The US Department of Energy’s Energy Information Administration (EIA) has released the February Electric Power Monthly, providing data through the end of 2020. The report notes that solar energy exponential growth is back, as photovoltaic (solar) generation grew by more than 28%, accounting for ~3.2% of total US electricity generated for the year.
Total electricity use did decline 2.7% from 2019, and is currently down 3.7% from it’s all-time high in 2018. Increased electricity generation -coupled with reduced consumption- provided a nice bonus for US based annual solar production numbers.
Solar thermal plants account for an additional 0.1% of US electricity. When combined with photovoltaics, that’s 3.3% total US electricity generated by our nearest star. Solar thermal generation accounts for only 2.3% of all sunlight-sourced generation; it has decreased 2% since 2019 and is now a full 12% lower than its 2018 high.
CommercialSolarGuy is analyzing this EIA data in a Google Sheets document we have made available to our readers. This is our alpha version. This document will be carried forward and improved over time.
The broader goal of this data project is to better report on this great information generated by the EIA every month. Combining this with refined queue data, (and a little secret sauce elbow grease that we hope to develop), this data will then create value for contractors, suppliers, and procurement managers. (And market hawks, as well.)
State Honor Roll
California generated 35% of the nation’s solar. Texas, North Carolina, Arizona, and Florida each made greater than 5% – with the top five states covering 62% of all solar generation.
Three states – Rhode Island, Kansas, and Illinois – had growth greater than 100%. Albeit, these gains started from low base production rates. Two states – Wyoming and Alabama – generated *less* solar last year than the previous year.
Only one state appeared on both lists – Texas. This is significant because it represents a lot of solar power that came online last year -putting Texas within striking distance of the number one state to install last year, though Florida was looking strong.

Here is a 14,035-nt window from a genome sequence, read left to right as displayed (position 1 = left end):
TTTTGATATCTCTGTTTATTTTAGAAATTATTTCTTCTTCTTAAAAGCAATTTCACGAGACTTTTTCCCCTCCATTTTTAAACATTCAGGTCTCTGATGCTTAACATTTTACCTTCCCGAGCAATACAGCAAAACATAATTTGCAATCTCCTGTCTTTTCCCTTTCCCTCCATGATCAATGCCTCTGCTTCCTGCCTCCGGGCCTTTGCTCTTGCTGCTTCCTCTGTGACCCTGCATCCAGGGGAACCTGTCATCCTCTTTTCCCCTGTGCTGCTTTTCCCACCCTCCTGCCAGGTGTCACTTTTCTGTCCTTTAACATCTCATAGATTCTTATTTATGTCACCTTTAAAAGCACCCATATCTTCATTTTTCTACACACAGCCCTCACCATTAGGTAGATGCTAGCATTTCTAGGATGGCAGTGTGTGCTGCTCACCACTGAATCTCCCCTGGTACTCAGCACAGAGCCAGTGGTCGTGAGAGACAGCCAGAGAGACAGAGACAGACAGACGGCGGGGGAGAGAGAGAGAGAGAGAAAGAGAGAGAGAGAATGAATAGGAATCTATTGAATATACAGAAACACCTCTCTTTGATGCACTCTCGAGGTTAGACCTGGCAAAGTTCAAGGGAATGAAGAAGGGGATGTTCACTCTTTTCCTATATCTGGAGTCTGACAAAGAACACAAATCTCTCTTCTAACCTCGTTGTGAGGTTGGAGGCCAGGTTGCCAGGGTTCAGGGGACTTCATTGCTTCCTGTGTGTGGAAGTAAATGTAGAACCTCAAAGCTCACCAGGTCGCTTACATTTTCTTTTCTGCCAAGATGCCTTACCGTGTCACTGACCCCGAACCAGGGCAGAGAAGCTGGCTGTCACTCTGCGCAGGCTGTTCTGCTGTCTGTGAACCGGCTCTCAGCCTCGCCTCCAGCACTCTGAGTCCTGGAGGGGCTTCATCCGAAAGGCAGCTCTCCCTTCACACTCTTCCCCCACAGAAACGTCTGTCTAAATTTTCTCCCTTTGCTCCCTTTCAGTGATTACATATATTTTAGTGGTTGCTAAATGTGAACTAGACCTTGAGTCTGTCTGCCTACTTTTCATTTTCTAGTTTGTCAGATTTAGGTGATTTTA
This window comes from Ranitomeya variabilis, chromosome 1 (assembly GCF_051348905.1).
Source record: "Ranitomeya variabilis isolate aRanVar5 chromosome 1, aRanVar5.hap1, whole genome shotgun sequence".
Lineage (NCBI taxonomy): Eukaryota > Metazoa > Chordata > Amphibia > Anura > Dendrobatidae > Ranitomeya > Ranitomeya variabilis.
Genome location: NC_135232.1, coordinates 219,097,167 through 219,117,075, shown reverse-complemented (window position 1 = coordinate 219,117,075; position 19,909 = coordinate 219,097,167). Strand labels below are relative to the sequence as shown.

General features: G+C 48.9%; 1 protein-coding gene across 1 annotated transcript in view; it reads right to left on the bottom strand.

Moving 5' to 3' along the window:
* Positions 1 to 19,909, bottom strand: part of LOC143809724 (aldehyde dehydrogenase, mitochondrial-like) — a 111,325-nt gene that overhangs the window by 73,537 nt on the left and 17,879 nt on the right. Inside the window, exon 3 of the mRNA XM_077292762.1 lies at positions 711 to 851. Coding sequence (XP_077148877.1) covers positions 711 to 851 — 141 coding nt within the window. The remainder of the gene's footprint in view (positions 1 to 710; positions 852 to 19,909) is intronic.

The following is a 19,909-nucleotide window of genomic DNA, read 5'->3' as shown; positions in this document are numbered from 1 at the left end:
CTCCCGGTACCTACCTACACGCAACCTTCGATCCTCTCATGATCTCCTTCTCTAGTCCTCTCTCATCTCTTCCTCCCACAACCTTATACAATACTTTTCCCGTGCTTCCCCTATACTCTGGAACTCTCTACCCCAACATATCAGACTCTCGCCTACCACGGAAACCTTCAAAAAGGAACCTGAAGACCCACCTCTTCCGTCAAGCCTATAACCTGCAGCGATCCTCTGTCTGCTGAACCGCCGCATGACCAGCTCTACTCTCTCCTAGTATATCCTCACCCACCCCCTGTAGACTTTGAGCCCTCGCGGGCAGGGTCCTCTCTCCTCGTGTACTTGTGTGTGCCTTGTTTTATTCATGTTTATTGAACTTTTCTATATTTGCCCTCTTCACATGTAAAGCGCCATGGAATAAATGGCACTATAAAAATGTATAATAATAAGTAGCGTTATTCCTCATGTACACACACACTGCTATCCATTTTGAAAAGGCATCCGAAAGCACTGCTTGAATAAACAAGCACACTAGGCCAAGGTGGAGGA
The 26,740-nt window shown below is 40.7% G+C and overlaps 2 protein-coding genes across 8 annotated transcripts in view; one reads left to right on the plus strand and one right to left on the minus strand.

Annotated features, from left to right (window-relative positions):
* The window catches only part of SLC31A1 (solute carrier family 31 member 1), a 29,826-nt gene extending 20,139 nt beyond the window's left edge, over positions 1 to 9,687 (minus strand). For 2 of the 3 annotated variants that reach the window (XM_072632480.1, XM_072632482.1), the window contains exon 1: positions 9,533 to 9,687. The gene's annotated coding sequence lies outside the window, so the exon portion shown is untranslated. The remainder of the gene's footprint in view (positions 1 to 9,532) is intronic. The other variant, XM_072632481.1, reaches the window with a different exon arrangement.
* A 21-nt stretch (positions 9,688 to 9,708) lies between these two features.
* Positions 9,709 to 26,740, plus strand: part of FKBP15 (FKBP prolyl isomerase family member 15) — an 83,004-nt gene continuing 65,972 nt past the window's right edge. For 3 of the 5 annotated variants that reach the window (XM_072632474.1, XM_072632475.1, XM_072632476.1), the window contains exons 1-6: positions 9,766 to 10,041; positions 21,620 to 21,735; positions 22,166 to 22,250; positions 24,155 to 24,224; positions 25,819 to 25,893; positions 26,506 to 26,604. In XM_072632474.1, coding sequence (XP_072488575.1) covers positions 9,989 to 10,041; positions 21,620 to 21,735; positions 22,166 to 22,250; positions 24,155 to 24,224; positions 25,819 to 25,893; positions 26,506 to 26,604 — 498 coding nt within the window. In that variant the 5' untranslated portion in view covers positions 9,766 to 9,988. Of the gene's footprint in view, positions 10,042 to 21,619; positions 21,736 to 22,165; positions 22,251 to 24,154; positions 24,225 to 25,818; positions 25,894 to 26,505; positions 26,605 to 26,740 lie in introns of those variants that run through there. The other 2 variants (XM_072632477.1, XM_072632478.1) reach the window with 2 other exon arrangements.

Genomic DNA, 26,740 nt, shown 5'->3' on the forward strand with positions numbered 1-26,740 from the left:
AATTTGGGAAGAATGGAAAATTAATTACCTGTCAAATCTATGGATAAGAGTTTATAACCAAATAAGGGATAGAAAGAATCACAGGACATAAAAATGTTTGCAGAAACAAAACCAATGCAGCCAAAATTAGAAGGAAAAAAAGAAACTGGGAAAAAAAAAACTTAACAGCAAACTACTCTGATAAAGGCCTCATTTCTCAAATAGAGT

One detail that is tough to understand is exactly how much of specific sources of electricity each state consumes. This is for two reasons – first, states ship electricity over their borders. And second, utility scale electricity facilities lose, per the EIA, about 8.6% of the electricity they generate before it is sold to end users.
This is based on sales of ~3.7 PWhs of electricity sold, versus the aforementioned 4.0 PWhs generated…thus, our numbers here will be flawed – but we’ll improve them in future versions of this report.
Here we go anyway, drumroll please: the top 10 solar producing states:
Researchers and data scientists have already been working this information to some degree. This image from the Electricity Markets & Policy team at Berkeley Labs shows generation by state, from 2019:
Since 2014, solar generation has grown 35%, 43%, 45%, 17%, and 28% – an average compounding growth rate of 31%. Though clearly, the biggest growth years were early on.
We expect that 20%+ total solar generation growth rates will continue for at least a couple more years. Roughly 20 GWdc of solar capacity was installed in the US last year. But consider this: the majority of new plants in 2020 came online in Q4, meaning that their productivity is not fully accounted for in the 2020 numbers.
20 GW represents largest capacity increase ever (since 2016’s ~14 GW). 2021 is on track to break the 2020 record by roughly 5 GW.
20 GW in 2020 grew the total installed base of solar power to ~97 GW by the end of the year, an increase of 20%. In 2021, 25 GW will add another 20% of compounded growth this year!
In our review of next month’s Electric Power Monthly, we’ll delve into growth projections in a bit more detail.
For now, here’s a neat chart to chew on: